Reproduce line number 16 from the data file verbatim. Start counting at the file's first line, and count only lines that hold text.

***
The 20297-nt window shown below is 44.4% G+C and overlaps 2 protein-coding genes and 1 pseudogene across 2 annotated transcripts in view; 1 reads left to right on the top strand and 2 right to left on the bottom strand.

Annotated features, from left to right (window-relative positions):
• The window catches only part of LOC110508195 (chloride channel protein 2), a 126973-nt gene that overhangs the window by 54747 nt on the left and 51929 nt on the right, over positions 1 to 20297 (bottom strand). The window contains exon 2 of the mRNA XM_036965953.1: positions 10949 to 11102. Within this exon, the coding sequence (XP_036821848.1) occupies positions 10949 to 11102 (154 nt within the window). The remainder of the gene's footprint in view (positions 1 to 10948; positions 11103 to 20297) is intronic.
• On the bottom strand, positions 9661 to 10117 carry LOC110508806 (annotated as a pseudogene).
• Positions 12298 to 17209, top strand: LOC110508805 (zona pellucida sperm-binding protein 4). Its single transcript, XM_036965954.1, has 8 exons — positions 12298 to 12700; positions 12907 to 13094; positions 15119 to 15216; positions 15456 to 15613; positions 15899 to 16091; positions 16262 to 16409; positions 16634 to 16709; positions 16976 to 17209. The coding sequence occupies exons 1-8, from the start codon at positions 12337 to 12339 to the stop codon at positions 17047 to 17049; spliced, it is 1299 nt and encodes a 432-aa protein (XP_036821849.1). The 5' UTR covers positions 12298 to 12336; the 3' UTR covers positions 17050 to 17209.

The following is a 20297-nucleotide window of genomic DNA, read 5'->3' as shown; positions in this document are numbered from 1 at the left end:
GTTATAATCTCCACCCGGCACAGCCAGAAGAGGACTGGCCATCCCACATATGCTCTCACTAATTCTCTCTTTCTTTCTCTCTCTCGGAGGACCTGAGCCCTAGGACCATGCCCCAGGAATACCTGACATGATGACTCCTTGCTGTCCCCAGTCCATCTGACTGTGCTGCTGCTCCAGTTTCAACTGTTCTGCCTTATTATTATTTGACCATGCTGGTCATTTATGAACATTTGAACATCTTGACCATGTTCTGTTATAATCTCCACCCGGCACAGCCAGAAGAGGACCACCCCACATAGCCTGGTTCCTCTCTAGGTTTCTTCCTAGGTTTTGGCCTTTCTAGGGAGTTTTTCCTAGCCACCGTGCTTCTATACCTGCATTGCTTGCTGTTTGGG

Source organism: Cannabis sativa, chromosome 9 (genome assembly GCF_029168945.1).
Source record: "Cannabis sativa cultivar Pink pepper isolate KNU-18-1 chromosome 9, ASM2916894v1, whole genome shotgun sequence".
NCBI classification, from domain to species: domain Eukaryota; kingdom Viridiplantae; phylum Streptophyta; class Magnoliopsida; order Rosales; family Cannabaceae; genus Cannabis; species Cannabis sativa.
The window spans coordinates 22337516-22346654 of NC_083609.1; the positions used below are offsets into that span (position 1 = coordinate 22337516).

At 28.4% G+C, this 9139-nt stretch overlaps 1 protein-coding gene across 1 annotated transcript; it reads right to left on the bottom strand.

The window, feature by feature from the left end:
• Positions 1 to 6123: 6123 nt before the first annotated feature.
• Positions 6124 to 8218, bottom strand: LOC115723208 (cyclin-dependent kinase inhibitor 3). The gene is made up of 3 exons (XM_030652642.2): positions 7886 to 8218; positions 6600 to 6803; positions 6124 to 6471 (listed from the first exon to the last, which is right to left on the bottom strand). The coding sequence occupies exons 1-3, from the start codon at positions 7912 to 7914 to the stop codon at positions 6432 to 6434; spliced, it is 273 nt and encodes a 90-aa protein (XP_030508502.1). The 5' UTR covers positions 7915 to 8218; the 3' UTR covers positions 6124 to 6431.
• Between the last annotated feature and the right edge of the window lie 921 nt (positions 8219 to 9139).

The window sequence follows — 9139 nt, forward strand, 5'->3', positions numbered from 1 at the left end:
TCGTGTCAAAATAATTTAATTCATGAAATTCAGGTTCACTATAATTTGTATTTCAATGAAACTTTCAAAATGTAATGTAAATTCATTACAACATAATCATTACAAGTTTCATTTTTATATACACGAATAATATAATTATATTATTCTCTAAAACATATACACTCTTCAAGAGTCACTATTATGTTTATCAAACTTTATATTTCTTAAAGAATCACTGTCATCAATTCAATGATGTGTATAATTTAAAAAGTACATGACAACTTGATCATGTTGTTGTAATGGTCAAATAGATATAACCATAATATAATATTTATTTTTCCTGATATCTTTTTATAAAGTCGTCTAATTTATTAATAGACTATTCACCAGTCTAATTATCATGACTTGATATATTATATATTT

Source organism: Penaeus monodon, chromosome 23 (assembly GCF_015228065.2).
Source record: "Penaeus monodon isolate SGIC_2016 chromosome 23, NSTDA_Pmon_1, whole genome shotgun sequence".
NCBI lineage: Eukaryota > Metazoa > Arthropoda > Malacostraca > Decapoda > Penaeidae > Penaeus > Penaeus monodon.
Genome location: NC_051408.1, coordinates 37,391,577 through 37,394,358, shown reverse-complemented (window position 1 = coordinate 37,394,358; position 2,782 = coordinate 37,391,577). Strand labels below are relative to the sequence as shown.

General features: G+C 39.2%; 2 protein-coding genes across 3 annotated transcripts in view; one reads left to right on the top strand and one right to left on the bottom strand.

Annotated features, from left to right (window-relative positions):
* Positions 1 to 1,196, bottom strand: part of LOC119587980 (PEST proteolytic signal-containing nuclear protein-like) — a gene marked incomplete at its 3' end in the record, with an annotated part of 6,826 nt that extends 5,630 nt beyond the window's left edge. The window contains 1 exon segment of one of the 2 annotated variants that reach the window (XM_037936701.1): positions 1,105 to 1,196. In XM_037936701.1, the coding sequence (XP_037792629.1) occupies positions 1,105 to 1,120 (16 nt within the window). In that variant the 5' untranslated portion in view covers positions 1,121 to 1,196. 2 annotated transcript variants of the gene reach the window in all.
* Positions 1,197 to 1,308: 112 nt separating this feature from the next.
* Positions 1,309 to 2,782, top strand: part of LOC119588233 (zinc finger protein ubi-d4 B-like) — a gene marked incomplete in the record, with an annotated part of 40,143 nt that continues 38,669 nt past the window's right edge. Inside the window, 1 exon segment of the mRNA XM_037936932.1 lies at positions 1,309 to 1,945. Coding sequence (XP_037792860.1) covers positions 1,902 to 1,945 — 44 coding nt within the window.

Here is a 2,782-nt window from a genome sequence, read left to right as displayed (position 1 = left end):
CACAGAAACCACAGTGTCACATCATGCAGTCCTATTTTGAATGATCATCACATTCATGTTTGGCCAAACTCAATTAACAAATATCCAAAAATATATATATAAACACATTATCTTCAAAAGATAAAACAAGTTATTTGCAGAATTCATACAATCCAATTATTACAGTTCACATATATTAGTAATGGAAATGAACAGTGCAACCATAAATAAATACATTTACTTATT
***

• Between the last annotated feature and the right edge of the window lie 921 nt (positions 8219 to 9139).